- Cut out extra design programs. The Adobe Suite and other design software are great for creating unique graphics to place in your presentation. But when time and resources are limited, you can make eye-catching diagrams straight from PowerPoint using SmartArt. This innovative tool gives you the option to illustrate a process, hierarchy, cycle, or more. Just type out a bulleted list and allow SmartArt to transform the list into a customized diagram.
How to give presentations with Vibe
Whether your audience is in the same room or remotely connected, Vibe has the tools you need to give better presentations . Here are some of Vibe’s helpful features:
- Easy access to PowerPoint. You can open the presentation straight from the PowerPoint app, a digital storage drive (like Google Drive), screencast the presentation from another device, or connect to a computer using an HDMI cable.
- Point and annotate. Make your presentation an interactive visual experience with features like Vibe’s laser pointer and annotation tool.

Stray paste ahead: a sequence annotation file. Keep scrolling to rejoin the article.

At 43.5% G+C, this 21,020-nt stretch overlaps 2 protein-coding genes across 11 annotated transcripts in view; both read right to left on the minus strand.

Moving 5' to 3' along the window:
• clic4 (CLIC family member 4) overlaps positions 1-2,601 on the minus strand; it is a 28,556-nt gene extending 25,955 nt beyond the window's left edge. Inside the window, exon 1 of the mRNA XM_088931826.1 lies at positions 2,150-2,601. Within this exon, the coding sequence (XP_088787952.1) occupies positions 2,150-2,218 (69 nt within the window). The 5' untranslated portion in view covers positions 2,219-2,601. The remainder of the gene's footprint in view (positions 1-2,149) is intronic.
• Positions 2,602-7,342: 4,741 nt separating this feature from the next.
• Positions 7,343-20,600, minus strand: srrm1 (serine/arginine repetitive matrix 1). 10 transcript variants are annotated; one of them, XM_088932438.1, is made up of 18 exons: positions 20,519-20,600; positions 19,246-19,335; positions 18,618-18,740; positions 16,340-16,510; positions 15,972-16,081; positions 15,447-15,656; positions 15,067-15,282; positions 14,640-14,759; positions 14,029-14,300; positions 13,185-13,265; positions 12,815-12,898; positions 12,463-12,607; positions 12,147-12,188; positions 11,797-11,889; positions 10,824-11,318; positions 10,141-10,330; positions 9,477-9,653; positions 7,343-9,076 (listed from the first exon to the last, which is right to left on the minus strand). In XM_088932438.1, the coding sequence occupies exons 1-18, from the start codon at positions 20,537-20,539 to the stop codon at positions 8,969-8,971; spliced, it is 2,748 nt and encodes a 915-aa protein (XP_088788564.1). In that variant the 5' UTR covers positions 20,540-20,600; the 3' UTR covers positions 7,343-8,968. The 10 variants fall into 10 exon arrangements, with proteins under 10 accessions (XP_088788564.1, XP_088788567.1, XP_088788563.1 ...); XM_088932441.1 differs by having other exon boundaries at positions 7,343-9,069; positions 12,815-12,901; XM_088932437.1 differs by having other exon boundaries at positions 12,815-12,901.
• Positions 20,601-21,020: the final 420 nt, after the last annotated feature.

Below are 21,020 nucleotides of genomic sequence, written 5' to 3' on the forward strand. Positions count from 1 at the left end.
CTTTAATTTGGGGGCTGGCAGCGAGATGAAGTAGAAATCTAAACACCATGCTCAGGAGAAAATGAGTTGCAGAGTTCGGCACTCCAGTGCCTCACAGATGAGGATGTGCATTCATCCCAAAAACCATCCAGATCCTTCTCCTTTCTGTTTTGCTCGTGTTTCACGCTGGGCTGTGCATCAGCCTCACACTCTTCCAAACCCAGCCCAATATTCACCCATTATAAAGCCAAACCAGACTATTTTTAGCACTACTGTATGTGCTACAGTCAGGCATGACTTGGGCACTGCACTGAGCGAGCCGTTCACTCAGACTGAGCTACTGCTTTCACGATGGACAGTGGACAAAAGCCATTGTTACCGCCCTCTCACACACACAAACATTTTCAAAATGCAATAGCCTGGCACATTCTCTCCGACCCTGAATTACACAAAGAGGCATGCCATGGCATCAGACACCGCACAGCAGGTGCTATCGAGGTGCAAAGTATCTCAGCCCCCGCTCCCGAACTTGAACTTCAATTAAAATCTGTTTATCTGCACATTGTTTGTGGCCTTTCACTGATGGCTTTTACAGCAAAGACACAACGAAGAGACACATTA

- Navigation at your fingertips. Smoothly transition through the slides by using your finger or the Vibe pen to navigate.
- Split screen mode. Go into split-screen mode to keep the presentation on the screen while accessing another app like YouTube.
- Present to a remote audience. Vibe is integrated with multiple video conferencing apps so you can deliver a showstopper presentation remotely.
- Collaborate with a global team. Anyone can create a free Vibe Canvas account to work with a remote team and let the ideas flow.
PowerPoint is just one of over 100 apps integrated with Vibe . Check out a free demo to learn how your team can present, meet, and collaborate using Vibe’s innovative tools.
Vibe offers a collaborative solution combining an interactive digital whiteboard and innovative smart software. Increase engagement and efficiency at your brainstorming sessions, virtual training, and classroom sessions by integrating your favorite applications with video conferencing and an infinite, mess-free writing canvas. Collaborate today with Vibe.
Looking for the latest in interactive whiteboard technology? Check out Vibe today!